The book’s scope is limited to specific Sub-Saharan contexts, despite applying to all African nations. It would have been beneficial to include discussions on the North African history of colonisation and its effects on postcolonial heritage meanings and management, as it would have contributed to the debate on decolonising African heritage.

Consequently, the book can offer valuable insights to heritage scholars and professionals, whether architects, historians, archaeologists, anthropologists and experts in African studies and museums.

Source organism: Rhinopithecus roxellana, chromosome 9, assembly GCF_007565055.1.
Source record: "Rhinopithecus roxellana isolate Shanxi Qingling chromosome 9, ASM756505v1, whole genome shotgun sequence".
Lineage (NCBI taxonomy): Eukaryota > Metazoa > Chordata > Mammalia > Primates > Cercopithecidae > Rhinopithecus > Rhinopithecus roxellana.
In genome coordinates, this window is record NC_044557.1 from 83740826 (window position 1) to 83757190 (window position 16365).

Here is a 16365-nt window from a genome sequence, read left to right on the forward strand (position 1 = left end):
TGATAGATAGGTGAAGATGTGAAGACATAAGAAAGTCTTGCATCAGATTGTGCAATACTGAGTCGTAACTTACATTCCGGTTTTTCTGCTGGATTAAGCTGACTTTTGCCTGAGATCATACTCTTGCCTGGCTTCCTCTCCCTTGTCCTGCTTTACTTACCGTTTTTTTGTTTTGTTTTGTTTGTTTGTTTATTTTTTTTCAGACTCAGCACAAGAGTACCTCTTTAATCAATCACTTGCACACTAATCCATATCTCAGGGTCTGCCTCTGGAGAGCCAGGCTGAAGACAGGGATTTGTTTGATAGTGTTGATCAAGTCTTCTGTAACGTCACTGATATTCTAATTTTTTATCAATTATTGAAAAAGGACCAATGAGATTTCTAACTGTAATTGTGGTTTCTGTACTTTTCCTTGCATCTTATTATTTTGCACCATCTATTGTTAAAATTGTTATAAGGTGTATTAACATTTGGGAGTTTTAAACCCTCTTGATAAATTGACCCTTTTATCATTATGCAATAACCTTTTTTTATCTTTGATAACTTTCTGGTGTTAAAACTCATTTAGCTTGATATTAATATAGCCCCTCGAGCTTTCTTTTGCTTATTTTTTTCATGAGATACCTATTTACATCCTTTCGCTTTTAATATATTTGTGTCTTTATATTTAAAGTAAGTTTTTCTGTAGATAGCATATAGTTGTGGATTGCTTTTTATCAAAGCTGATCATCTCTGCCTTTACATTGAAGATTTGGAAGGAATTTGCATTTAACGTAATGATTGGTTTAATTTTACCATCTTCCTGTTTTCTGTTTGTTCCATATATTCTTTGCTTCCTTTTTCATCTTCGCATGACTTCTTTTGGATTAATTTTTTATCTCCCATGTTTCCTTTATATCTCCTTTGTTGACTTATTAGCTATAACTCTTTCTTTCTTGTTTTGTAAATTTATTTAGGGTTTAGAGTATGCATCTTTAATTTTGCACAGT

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Authorized Heritage Discourse


African Liberation Heritage


Community-Based Natural Resource Management


Communal Areas Management Programme For Indigenous REsources


United Nations Educational, Scientific and Cultural Organization


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The author would like to thank Giulio Verdini for support and feedback.


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Aouchal, H. Cultural heritage management in Africa: the heritage of the colonized, edited by George Okello Abungu and Webber Ndoro. Routledge, Abingdon, 2023. 285pp. ISBN9781032055619. Built Heritage 7, 19 (2023).